The tip electrode 36 and ring electrode 38 are each connected to separate lead wires 40. The lead wires 40 extend through the third lumen 34 of tip section 14, the catheter body 12, and the control handle 16, and terminate at their proximal end in an input act (not shown) that may be plugged into an appropriate monitor (not shown). If desired, the portion of the lead wires 40 extending through the catheter body 12, control handle 16 and proximal end of the tip section 14 may be enclosed or bundled within a protective tube or sheath.
The lead wires 40 are attached to the tip electrode 36 and ring electrode 38 by any conventional technique. Connection of lead wire 40 to the tip electrode 36 is preferably accomplished by weld 43, as shown in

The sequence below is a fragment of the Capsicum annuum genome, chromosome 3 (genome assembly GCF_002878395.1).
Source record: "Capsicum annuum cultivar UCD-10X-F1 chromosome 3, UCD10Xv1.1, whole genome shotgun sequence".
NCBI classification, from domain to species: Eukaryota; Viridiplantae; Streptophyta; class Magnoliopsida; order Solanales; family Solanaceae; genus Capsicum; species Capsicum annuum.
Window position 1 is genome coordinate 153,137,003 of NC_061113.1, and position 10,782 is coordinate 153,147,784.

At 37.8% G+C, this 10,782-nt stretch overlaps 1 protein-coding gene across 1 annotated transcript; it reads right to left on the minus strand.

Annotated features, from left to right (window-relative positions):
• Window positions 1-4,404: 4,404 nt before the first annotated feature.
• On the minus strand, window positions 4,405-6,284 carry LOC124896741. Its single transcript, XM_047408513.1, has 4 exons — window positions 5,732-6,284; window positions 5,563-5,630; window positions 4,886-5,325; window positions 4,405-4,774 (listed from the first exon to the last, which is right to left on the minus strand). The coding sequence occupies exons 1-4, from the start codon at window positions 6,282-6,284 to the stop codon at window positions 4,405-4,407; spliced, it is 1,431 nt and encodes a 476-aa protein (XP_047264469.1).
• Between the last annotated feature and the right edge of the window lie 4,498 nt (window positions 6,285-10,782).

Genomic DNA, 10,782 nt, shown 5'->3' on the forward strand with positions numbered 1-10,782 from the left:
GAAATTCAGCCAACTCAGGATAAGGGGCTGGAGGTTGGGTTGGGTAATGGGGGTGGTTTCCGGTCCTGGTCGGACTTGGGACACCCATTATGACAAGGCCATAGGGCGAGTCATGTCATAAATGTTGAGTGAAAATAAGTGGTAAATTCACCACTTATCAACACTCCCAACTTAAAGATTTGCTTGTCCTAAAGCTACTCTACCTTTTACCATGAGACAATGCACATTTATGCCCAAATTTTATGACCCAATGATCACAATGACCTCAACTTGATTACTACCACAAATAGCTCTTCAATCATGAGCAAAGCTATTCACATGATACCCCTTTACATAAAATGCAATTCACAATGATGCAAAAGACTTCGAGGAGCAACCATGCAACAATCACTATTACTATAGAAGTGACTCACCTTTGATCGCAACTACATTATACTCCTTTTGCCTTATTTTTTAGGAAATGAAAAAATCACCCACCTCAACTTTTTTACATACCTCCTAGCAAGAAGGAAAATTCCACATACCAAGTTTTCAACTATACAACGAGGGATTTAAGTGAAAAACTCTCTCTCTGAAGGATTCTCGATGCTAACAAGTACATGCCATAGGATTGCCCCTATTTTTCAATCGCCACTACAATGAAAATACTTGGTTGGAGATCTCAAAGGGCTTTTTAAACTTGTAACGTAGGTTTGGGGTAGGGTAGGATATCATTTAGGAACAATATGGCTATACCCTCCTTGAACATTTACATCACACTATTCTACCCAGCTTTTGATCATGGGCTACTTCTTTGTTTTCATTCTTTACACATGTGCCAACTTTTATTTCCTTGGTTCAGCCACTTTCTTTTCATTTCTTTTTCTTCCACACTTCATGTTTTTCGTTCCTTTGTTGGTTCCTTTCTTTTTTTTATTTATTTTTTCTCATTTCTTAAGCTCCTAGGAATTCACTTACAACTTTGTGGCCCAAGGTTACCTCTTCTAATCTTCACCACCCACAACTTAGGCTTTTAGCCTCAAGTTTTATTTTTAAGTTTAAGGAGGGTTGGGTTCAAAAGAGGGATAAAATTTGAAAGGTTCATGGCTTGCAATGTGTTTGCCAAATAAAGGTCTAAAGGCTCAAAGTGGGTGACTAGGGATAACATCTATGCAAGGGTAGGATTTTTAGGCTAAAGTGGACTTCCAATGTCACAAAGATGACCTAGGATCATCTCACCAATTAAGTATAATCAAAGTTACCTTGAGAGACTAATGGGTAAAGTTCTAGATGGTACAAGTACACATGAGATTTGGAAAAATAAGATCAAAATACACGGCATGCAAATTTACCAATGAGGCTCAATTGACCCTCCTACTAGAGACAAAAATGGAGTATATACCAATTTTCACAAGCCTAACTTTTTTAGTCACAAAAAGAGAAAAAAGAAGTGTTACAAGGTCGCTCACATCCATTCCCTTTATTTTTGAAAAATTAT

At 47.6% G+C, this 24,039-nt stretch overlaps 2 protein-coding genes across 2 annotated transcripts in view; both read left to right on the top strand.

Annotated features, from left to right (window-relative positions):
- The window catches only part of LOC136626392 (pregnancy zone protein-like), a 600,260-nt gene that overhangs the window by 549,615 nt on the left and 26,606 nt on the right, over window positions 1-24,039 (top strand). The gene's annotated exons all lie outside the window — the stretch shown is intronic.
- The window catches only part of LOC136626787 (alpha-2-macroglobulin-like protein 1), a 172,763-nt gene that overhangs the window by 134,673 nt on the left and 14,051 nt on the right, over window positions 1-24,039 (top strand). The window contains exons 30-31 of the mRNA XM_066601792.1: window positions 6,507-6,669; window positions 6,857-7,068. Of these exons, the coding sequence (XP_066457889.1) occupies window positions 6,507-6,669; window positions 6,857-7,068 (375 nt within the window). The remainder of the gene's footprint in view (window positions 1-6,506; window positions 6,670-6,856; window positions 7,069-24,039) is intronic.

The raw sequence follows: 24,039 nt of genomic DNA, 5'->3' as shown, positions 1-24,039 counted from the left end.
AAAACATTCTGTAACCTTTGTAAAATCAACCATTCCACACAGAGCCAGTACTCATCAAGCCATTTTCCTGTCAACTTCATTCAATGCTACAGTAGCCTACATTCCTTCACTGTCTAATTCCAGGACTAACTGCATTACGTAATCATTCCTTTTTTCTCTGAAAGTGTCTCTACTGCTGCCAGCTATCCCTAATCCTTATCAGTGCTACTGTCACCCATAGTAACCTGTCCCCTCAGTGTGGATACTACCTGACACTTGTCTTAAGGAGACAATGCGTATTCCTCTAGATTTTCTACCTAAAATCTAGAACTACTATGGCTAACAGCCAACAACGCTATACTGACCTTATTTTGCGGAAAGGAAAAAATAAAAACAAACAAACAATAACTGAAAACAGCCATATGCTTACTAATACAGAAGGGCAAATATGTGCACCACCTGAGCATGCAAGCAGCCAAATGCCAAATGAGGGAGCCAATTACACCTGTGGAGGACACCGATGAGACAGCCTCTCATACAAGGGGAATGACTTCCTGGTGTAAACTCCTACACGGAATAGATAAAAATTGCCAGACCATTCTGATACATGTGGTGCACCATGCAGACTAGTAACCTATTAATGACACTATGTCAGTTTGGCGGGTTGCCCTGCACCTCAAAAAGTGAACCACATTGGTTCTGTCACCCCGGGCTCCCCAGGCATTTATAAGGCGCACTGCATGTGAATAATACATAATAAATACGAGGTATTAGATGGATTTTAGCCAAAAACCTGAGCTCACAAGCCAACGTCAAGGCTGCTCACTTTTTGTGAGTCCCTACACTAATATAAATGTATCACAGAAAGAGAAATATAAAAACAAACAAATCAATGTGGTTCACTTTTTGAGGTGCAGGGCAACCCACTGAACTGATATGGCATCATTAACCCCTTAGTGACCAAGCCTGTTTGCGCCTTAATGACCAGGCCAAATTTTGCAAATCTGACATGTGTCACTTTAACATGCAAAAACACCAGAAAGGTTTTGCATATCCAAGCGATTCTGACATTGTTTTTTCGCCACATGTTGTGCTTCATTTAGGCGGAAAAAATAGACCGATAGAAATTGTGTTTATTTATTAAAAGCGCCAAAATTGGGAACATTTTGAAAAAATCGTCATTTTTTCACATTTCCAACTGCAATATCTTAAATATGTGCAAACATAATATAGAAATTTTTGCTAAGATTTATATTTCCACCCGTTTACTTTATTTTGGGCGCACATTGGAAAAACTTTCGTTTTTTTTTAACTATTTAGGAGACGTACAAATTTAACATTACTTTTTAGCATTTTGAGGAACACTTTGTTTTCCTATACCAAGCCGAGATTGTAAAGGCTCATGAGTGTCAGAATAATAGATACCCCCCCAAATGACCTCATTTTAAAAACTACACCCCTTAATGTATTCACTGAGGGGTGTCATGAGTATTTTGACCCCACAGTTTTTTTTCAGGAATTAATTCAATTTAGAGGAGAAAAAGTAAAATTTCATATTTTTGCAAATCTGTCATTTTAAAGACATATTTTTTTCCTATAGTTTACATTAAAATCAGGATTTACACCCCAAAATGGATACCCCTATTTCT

A puller wire 42 is provided for deflection of the tip section 14. The puller wire 42 is anchored at its proximal end to the control handle 16 and anchored at its distal end to the tip section 14. The puller wire 42 is made of any suitable metal, such as stainless steel or Nitinol, and is preferably coated with TeflonŽ or the like. The coating imparts lubricity to the puller wire 42. The puller wire 42 preferably has a diameter ranging from about 0.006 to about 0.010 inches. It is understood that the present invention may also incorporate a magnetically-guided catheter, such as those disclosed in U.S. Pat. Nos. 6,385,472 and 6,980,843 and co-pending application entitled Magnetically Guided Catheter with Concentric Needle Port, naming inventors Christopher J. Birchard, et al., application Ser. No. 12/125,903, filed on even date herewith.